Maria Shriver and Gov. Arnold Schwarzenegger at the Century Plaza Hotel… (Wally Skalij / Los Angeles…)
The partnership of Maria Shriver and Arnold Schwarzenegger was a collision of two worlds, an unlikely but watchable match.
Twenty five years ago, when they married, Shriver was a child of American Democratic political royalty — pedigreed, pampered and with a professional ambition unusual for the women of her clan. Schwarzenegger was a fading strongman and minor movie actor with immigrant dreams as outlandishly big as his biceps.
Schwarzenegger, 63, would go on to world domination — of the cinematic sort, as a top international box office star — and then the California governor's office. Shriver, 55, who became a top talent in NBC's news division, dialed back her career to care for their four children, then relinquished her job altogether when her husband became governor in 2003. It was a bond that survived its share of tests.
Photos: A political marriage with star power
Schwarzenegger and Shriver announced their separation Monday, a split that marks the foundering of one of America's most famous marriages, and signals that each will face a future absent the partnership that had so defined them.
While many friends said they were surprised by the announcement, two distinctly different narratives were emerging Tuesday about the breakup.
Some close to Schwarzenegger spoke of a loving marriage that slowly broke apart over time. Friends of Shriver portrayed her as trapped for years in an unhappy relationship that reached a breaking point after the deaths of her parents and a difficult transition back to private life.
"Everyone who's shocked by this is reacting to the fairy-tale picture that was promoted," said a friend who has been a frequent visitor to the couple's Brentwood mansion and did not want to be identified as breaching the couple's confidence. The death in August 2009 of Shriver's mother, Eunice Kennedy Shriver, said this friend, marked a turning point. Her father, Sargent Shriver, the Peace Corps founder, died in January.
"There was such a void," said the friend, "and when she looked around, she realized her husband could never even think of filling it."
When asked why Shriver stayed in the marriage for so long if she was so unhappy, the friend responded: "Part of it is family legacy, part of it is Catholicism. But the most important thing was their four kids."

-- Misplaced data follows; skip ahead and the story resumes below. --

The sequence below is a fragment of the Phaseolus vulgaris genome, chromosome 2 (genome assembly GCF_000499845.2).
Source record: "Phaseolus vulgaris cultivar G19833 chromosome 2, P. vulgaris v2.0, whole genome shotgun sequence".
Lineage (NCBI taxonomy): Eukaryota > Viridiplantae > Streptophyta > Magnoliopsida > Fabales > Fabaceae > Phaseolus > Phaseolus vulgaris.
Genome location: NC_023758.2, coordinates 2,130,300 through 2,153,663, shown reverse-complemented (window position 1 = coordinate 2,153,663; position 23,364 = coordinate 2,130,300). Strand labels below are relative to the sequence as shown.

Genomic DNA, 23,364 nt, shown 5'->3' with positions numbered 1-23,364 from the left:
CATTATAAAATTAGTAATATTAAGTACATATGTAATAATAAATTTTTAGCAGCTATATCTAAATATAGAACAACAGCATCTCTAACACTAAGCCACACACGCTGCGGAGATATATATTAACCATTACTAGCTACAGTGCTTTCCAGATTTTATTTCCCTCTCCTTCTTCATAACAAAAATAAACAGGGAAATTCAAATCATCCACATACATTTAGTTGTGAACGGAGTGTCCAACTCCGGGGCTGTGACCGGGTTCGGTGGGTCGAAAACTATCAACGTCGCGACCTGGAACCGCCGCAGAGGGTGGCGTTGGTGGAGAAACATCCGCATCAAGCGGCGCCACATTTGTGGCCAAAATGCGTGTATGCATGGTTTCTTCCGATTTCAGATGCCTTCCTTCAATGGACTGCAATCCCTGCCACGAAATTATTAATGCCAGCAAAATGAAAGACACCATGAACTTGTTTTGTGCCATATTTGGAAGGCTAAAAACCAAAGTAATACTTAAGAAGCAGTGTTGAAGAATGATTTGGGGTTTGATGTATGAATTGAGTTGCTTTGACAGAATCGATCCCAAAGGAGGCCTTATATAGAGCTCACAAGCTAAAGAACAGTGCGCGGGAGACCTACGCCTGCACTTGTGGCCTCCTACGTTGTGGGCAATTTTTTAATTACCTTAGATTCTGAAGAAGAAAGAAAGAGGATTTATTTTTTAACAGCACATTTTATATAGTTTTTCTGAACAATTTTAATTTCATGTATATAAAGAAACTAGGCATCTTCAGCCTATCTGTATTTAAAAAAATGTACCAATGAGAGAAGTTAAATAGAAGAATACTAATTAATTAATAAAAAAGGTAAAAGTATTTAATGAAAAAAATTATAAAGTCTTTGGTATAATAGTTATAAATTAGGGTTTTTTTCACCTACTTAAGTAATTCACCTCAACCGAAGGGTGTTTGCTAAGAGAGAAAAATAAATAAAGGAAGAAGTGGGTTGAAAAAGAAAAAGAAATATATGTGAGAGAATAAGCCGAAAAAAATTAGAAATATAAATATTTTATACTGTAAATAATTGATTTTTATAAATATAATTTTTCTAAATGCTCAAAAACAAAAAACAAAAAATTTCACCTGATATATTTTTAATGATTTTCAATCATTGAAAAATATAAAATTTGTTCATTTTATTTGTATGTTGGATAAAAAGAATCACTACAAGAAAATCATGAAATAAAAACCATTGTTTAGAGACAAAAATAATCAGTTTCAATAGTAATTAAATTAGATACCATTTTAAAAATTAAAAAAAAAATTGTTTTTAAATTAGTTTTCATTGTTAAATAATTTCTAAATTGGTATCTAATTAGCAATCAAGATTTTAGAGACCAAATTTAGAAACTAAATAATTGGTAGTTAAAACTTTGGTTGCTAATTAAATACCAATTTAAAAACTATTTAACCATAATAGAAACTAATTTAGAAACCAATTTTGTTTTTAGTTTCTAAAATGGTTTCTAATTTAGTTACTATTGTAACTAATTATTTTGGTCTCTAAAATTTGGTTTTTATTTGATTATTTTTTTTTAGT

It is not clear when Shriver moved out, but a former Schwarzenegger administration official said he had heard about the couple's split in January. He said that although the pair had a complicated relationship, they were affectionate and showed "a genuine, deep love."
Family was Schwarzenegger's top priority, said the former official. "When she called, everything would stop. If the kids called, everything would stop," this person said. "They were very focused on raising the kids."
Several who worked for the governor said that during Schwarzenegger's first term, he spent about three nights a week in Sacramento, but that once he was reelected in 2006, he spent less time in the capital. At his wife's request, said one, Schwarzenegger would usually fly from Brentwood to Sacramento in the morning and be home by evening.
The oldest children, Katherine, 21, and Christina, 19, are at college. Patrick, 17, is a high school senior. Christopher is 13.
On Tuesday, Patrick tweeted about his family drama: "Appreciate all your messages. Small speed bump I'n life, luckily we own hummers, we will cruise right over it. All will be okay. #peace."
Shriver has been living at a Beverly Hills hotel for the last several weeks. The couple's joint statement said they were living apart "while we work on the future of our relationship."
Recently, the pair has been spotted around town together. In mid-February, during NBA All-Star weekend, they were together at a benefit party at the downtown Los Angeles restaurant Katsuya. On April 23, they visited an ice cream shop at Brentwood Country Mart. On Saturday, they attended the graduation of a nephew from Loyola Marymount University.
On Sunday, Mother's Day, the family gathered at Santa Monica's Ivy at the Shore. But Shriver and Schwarzenegger left in separate cars.
Like many famous couples, they have had an ambivalent attitude about media coverage of their marriage and family. While Schwarzenegger has generally tried to control it, Shriver was uncomfortable unless the subject was one of her causes, such as the annual Women's Conference she organized as first lady. But the profound differences in their backgrounds, as well as the bipartisan dynamic of their relationship, ensured a continuing fascination by the public.
In a 2005 Vanity Fair profile of the couple, Shriver said she surprised her friends and family by falling in love with Schwarzenegger rather than some American blue blood.
"You married the other side of the tracks," was how she described her friends' reaction. "They have trouble with the class thing," she said.